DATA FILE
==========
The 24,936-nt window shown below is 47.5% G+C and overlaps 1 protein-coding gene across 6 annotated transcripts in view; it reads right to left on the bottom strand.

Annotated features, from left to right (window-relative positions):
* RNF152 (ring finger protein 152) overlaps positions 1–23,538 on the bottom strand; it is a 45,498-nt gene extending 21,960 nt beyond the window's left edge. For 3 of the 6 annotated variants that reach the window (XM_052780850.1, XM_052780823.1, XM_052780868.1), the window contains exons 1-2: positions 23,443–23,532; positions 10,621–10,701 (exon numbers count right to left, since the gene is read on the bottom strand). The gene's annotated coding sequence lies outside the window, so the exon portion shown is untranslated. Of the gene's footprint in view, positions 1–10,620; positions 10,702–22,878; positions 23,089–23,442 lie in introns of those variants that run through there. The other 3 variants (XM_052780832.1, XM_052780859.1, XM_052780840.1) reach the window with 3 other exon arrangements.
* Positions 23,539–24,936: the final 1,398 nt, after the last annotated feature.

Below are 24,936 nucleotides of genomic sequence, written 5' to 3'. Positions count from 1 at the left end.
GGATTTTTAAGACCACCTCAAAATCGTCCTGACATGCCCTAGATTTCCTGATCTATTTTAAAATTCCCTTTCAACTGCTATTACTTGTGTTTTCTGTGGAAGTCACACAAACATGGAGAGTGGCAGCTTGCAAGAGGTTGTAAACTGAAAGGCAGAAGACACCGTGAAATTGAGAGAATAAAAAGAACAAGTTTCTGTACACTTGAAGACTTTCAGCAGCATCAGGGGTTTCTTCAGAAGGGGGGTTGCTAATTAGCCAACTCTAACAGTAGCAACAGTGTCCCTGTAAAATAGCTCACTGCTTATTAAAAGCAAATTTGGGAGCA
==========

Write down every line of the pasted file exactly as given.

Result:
The 24,936-nt window shown below is 47.5% G+C and overlaps 1 protein-coding gene across 6 annotated transcripts in view; it reads right to left on the bottom strand.

Annotated features, from left to right (window-relative positions):
* RNF152 (ring finger protein 152) overlaps positions 1–23,538 on the bottom strand; it is a 45,498-nt gene extending 21,960 nt beyond the window's left edge. For 3 of the 6 annotated variants that reach the window (XM_052780850.1, XM_052780823.1, XM_052780868.1), the window contains exons 1-2: positions 23,443–23,532; positions 10,621–10,701 (exon numbers count right to left, since the gene is read on the bottom strand). The gene's annotated coding sequence lies outside the window, so the exon portion shown is untranslated. Of the gene's footprint in view, positions 1–10,620; positions 10,702–22,878; positions 23,089–23,442 lie in introns of those variants that run through there. The other 3 variants (XM_052780832.1, XM_052780859.1, XM_052780840.1) reach the window with 3 other exon arrangements.
* Positions 23,539–24,936: the final 1,398 nt, after the last annotated feature.

Below are 24,936 nucleotides of genomic sequence, written 5' to 3'. Positions count from 1 at the left end.
GGATTTTTAAGACCACCTCAAAATCGTCCTGACATGCCCTAGATTTCCTGATCTATTTTAAAATTCCCTTTCAACTGCTATTACTTGTGTTTTCTGTGGAAGTCACACAAACATGGAGAGTGGCAGCTTGCAAGAGGTTGTAAACTGAAAGGCAGAAGACACCGTGAAATTGAGAGAATAAAAAGAACAAGTTTCTGTACACTTGAAGACTTTCAGCAGCATCAGGGGTTTCTTCAGAAGGGGGGTTGCTAATTAGCCAACTCTAACAGTAGCAACAGTGTCCCTGTAAAATAGCTCACTGCTTATTAAAAGCAAATTTGGGAGCA